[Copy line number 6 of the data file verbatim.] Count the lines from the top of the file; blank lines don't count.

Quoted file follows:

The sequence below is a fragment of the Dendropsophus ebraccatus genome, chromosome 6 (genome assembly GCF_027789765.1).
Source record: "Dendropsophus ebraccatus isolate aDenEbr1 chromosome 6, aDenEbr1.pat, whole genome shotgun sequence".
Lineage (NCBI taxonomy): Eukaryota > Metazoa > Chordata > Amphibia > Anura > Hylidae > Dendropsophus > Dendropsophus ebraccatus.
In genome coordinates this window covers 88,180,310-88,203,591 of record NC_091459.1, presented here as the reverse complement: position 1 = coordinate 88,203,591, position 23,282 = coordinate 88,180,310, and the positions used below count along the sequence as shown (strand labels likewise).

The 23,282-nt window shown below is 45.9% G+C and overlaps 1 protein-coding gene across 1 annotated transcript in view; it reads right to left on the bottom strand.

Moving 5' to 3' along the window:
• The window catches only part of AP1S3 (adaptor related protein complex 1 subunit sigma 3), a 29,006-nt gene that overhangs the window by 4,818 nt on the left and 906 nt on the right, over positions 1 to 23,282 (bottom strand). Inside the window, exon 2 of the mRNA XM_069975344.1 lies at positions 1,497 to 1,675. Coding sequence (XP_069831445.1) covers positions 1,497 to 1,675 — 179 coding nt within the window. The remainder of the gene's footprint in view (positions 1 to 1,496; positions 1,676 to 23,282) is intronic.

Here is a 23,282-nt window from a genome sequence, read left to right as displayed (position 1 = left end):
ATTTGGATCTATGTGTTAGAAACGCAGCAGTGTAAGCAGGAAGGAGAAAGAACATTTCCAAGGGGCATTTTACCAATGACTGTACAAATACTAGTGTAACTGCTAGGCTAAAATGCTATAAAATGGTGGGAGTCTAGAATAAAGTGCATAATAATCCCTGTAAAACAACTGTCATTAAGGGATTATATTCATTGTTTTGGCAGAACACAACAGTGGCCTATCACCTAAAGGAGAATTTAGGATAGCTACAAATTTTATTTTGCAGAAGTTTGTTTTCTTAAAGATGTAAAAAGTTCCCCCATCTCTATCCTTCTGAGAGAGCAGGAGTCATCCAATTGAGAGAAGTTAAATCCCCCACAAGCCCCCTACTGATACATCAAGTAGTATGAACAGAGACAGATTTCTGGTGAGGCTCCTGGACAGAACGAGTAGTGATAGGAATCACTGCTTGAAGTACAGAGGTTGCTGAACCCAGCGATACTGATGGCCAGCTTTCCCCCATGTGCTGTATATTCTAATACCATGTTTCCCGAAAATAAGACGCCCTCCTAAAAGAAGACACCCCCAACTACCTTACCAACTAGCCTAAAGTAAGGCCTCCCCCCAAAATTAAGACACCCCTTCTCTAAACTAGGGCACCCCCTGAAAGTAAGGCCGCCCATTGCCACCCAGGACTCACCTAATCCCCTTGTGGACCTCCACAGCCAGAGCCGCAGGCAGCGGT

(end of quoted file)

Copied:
Moving 5' to 3' along the window: